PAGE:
Timeshare contracts vary more than other types of real estate property. There are three main types of timeshare contracts: deeded; right to use; or paid in full. In general, the more you pay upfront, the more flexibility there is should you need to get out of the property. Foreclosures, the "way of last resort," vary from state to state. Remember that your timeshare company does not want a foreclosure and use this to your advantage.
Review the contract and find out what the repercussions are when you stop making principal or maintenance-fee payments. Failure to pay maintenance fees can trigger a default.
Look for refund terms. Some contracts will allow you to get out of the contract during a certain time period following the purchase.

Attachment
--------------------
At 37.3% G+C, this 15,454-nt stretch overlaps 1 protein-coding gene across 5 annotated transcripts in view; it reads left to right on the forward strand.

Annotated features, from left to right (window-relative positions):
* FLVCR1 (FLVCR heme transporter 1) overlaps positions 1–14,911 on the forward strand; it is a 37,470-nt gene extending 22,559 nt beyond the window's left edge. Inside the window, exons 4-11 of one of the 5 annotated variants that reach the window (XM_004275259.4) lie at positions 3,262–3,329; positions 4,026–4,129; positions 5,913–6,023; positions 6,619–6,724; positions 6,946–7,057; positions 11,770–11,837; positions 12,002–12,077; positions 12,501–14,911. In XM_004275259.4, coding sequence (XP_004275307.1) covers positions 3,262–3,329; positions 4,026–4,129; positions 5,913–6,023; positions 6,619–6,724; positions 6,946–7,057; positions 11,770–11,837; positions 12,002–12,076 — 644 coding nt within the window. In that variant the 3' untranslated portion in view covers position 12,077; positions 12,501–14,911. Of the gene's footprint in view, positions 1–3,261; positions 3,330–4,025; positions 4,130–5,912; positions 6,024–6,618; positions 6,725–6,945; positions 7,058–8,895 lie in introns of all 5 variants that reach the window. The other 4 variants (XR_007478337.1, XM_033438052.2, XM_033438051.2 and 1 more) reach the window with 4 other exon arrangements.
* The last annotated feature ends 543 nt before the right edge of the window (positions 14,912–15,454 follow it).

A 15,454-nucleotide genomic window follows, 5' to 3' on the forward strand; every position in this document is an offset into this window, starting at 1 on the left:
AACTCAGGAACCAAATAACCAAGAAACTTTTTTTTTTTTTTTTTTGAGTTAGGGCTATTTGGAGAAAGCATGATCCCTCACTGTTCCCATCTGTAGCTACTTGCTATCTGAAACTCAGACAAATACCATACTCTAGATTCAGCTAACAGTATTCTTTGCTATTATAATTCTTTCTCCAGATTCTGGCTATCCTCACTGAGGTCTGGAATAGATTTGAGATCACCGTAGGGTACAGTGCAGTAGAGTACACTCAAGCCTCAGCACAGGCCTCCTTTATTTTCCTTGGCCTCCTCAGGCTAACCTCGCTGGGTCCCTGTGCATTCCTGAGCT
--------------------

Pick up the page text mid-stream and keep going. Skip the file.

Request a modification. If you can prove financial hardship, request a reduction in the principal, especially if the difference between the current property value and the loan is more than 80 percent of the loan. Timeshare companies want to avoid foreclosure or losing the property to bankruptcy, and they might agree to reduce maintenance fees or make them payable every two years.
Sell your timeshare. Ask your resort to recommend a broker or contact one on your own. Two online marketplaces are RedWeek.com or Tug2.net. If demand is low, consider renting your timeshare out at a lower price.
Ask your resort to buy back your timeshare. Some resorts have buyback programs that are usually outlined in the right to "first refusal clause" in your contract.
Wait for the call and the letter of last resort. If you fail to make a payment, the timeshare will go into foreclosure 3 to 24 months later. After your first missed payment, you will receive a call from your timeshare resort's collection company. You also will receive information by mail explaining the exact amount due, including late fees and your options to take care of your financial obligation. The collectoin company may also report your delinquency to the IRS.